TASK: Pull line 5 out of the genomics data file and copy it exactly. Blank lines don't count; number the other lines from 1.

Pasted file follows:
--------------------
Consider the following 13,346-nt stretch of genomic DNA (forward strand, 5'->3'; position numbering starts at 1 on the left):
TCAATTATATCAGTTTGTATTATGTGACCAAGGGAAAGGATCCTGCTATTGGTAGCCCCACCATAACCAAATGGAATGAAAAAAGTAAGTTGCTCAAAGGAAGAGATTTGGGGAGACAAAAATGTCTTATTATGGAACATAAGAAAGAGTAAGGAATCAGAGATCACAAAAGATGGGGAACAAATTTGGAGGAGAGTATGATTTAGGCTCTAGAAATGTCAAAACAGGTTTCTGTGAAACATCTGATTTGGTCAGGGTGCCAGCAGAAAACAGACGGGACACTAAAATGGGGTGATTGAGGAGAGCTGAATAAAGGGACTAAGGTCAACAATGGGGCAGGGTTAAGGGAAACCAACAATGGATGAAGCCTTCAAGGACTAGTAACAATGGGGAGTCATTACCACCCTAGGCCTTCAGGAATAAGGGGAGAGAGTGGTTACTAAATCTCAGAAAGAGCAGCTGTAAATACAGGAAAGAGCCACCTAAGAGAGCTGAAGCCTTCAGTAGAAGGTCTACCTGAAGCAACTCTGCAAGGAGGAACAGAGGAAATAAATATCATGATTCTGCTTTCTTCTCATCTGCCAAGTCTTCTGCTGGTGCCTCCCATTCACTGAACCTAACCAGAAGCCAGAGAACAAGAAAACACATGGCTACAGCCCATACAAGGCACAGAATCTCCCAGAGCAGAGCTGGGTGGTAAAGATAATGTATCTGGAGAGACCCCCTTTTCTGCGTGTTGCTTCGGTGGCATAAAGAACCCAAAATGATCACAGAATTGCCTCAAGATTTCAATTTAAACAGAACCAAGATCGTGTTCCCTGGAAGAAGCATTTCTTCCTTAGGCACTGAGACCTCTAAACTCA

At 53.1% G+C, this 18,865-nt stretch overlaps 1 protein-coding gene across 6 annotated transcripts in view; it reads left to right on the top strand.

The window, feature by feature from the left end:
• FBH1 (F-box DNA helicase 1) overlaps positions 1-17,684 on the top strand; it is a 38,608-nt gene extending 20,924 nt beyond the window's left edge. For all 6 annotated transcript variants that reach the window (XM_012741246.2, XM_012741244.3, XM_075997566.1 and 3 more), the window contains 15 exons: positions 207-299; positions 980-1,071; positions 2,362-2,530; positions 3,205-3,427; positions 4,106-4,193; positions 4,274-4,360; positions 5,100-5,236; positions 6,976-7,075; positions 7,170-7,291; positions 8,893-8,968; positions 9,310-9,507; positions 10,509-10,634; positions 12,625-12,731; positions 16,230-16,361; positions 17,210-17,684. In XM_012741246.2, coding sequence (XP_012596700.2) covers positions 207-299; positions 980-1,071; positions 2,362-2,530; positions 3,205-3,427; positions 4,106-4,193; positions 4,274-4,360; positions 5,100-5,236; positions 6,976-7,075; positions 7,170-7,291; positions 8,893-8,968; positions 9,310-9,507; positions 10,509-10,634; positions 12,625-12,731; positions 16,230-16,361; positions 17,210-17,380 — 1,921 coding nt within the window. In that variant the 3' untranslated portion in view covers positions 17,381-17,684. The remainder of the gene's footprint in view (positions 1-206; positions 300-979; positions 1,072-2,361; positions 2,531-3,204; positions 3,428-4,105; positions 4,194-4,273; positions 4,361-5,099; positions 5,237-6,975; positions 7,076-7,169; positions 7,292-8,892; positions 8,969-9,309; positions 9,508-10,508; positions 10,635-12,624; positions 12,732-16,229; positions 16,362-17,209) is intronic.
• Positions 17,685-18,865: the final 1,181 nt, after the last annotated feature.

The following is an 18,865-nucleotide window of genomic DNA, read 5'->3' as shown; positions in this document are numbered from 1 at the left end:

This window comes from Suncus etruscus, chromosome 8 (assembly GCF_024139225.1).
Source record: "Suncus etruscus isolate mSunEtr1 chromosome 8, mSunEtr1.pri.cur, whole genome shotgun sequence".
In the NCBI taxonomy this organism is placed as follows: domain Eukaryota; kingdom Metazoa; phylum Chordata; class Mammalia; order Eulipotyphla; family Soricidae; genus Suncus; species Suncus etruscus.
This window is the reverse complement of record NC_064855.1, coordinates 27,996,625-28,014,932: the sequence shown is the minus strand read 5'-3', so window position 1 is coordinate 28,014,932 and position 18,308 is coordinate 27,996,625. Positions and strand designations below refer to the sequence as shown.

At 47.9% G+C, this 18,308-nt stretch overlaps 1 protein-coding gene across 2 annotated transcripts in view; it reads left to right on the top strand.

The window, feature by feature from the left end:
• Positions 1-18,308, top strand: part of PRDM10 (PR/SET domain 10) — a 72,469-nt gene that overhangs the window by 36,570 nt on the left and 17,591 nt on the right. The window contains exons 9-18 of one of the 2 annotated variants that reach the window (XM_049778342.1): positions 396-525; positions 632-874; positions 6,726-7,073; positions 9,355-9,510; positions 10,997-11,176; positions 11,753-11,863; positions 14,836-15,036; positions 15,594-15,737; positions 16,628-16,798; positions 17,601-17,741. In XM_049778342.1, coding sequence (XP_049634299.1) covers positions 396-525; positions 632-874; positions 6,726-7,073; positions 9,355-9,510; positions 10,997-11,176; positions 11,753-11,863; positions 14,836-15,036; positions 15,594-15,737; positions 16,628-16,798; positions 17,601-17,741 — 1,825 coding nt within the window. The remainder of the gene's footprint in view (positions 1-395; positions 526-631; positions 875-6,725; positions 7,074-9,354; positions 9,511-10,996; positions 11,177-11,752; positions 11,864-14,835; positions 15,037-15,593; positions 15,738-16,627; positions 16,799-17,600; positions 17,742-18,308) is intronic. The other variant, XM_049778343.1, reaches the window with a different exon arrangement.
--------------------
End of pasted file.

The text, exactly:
• FBH1 (F-box DNA helicase 1) overlaps positions 1-17,684 on the top strand; it is a 38,608-nt gene extending 20,924 nt beyond the window's left edge. For all 6 annotated transcript variants that reach the window (XM_012741246.2, XM_012741244.3, XM_075997566.1 and 3 more), the window contains 15 exons: positions 207-299; positions 980-1,071; positions 2,362-2,530; positions 3,205-3,427; positions 4,106-4,193; positions 4,274-4,360; positions 5,100-5,236; positions 6,976-7,075; positions 7,170-7,291; positions 8,893-8,968; positions 9,310-9,507; positions 10,509-10,634; positions 12,625-12,731; positions 16,230-16,361; positions 17,210-17,684. In XM_012741246.2, coding sequence (XP_012596700.2) covers positions 207-299; positions 980-1,071; positions 2,362-2,530; positions 3,205-3,427; positions 4,106-4,193; positions 4,274-4,360; positions 5,100-5,236; positions 6,976-7,075; positions 7,170-7,291; positions 8,893-8,968; positions 9,310-9,507; positions 10,509-10,634; positions 12,625-12,731; positions 16,230-16,361; positions 17,210-17,380 — 1,921 coding nt within the window. In that variant the 3' untranslated portion in view covers positions 17,381-17,684. The remainder of the gene's footprint in view (positions 1-206; positions 300-979; positions 1,072-2,361; positions 2,531-3,204; positions 3,428-4,105; positions 4,194-4,273; positions 4,361-5,099; positions 5,237-6,975; positions 7,076-7,169; positions 7,292-8,892; positions 8,969-9,309; positions 9,508-10,508; positions 10,635-12,624; positions 12,732-16,229; positions 16,362-17,209) is intronic.